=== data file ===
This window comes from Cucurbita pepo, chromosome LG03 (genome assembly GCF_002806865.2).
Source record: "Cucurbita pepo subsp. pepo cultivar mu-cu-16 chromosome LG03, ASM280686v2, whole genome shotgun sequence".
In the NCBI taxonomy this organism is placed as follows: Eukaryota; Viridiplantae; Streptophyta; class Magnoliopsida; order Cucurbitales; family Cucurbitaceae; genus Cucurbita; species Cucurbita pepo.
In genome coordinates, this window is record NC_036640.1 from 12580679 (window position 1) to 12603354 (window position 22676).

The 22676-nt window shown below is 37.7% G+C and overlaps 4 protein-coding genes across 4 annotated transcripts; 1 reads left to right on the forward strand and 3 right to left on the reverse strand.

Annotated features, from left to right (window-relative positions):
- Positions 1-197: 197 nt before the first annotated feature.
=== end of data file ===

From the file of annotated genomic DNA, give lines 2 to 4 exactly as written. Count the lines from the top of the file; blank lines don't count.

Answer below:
Source record: "Cucurbita pepo subsp. pepo cultivar mu-cu-16 chromosome LG03, ASM280686v2, whole genome shotgun sequence".
In the NCBI taxonomy this organism is placed as follows: Eukaryota; Viridiplantae; Streptophyta; class Magnoliopsida; order Cucurbitales; family Cucurbitaceae; genus Cucurbita; species Cucurbita pepo.
In genome coordinates, this window is record NC_036640.1 from 12580679 (window position 1) to 12603354 (window position 22676).